Homemade Ice Cream


Tossing a carton of ice cream in your shopping cart might be second nature, but making your own can spark your imagination with endless possibilities.  Ice cream, after all, is but a cool ivory canvas, waiting to be flavoured with your favourite ingredients.

If you’re wondering if it’s worth the effort, you’ve probably never tasted homemade. Fortunately, today’s electric ice cream makers transform chilled liquid into a frozen dessert with a flick of a switch.

The custard base is simple to make with a wide margin for tinkering. You can get away with using less yolks or more liquid than the recipe calls for and still have the best ice cream imaginable. No need to rush off to the store if you’re a little short on one ingredient or another.

This formula, found in Michael Ruhlman’s
Ratio, makes for an ultra-rich ice cream. For a lighter ice cream — if you can call a cream-based dessert light — reduce the yolks by two or three.

I’ve added pure vanilla to flavour the base recipe. For variations on this recipe, see
strawberry and coffee flavoured ice cream.

Originally published in EAT Magazine‘s July/August 2012 issue.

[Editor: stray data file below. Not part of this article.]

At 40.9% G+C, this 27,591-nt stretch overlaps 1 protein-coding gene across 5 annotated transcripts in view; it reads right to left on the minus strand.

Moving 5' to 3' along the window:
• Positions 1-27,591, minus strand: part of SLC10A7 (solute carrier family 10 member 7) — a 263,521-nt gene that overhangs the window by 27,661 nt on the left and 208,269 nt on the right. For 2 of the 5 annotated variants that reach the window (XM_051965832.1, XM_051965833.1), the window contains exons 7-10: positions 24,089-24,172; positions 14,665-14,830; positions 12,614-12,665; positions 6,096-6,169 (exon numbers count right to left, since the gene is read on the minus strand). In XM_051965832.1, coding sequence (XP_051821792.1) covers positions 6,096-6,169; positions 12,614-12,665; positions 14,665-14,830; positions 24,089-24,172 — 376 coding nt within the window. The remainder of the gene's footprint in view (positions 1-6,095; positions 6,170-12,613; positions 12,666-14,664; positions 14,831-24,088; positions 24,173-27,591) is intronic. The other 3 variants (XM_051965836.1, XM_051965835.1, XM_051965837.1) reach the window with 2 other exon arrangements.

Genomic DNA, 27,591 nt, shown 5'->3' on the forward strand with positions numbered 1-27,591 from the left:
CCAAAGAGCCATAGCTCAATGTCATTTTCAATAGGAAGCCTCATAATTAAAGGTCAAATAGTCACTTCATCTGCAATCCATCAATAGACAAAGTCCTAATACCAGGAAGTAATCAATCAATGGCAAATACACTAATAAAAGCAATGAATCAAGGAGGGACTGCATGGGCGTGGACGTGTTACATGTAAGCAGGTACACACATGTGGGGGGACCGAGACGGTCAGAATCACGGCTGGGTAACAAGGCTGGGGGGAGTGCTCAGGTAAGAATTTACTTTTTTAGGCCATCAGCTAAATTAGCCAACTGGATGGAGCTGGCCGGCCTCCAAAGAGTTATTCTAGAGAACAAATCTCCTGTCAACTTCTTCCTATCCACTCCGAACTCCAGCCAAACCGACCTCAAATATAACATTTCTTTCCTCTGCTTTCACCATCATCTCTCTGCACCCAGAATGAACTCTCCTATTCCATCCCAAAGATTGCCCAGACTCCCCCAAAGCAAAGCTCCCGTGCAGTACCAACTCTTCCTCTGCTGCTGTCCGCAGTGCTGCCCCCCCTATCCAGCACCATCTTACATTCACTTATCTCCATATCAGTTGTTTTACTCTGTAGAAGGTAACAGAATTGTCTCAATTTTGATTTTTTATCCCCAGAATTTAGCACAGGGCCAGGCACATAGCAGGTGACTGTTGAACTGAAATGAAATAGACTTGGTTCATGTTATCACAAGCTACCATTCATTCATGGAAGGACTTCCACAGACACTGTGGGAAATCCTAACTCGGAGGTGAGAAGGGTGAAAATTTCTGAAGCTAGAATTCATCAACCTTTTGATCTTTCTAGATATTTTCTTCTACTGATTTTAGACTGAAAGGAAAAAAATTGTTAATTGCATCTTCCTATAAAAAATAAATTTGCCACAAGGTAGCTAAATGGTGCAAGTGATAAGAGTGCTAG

Homemade Ice Cream

Makes 3 1/2 Cups


■ 1 1⁄2 cups whole milk
■ 1 1⁄2 cups 35% cream
■ 9 egg yolks
■ 3⁄4 cup sugar
■ one vanilla pod
■ one vanilla pod
■ bowl of ice water

Special Equipment

■ An electric ice cream maker
■ fine-mesh strainer

Cooking Instructions

Place a fresh vanilla pod on a flat work surface and, with a paring knife, slit the pod in half lengthwise. Using the dull side of the paring knife, scrape the minute seeds from both halves of the pod.  Set aside the vanilla seeds until the custard is ready.

(Save the pods to flavour your sugar with vanilla.  With vanilla sugar on hand, you’ll never have to buy vanilla extract.)

Pour the milk and cream into a medium-sized saucepan until the mixture just begins to boil. Remove from heat.

In a medium bowl, whisk the egg yolks with the sugar. Add about 3⁄4 cup of the warm milk and cream mixture to the egg yolks and whisk until well combined. Slowly pour the yolk mixture into the saucepan with the remaining milk and cream mixture and bring to a bare simmer, whisking continuously, being careful not to bring to a boil.

The custard is ready when the mixture thickens and lightly coats the back of a spoon.

Pour the mixture through a strainer into a bowl or pitcher.  Add the vanilla seeds. (If you add the vanilla seeds prior to this step, you’ll lose flecks of vanilla seed in the strainer.)

To cool the mixture quickly, place the bowl or pitcher into a larger bowl filled with ice. Cover the custard with plastic wrap and place in the fridge until well chilled.

Pour the mixture into a frozen canister and freeze according to manufacturer’s instructions.

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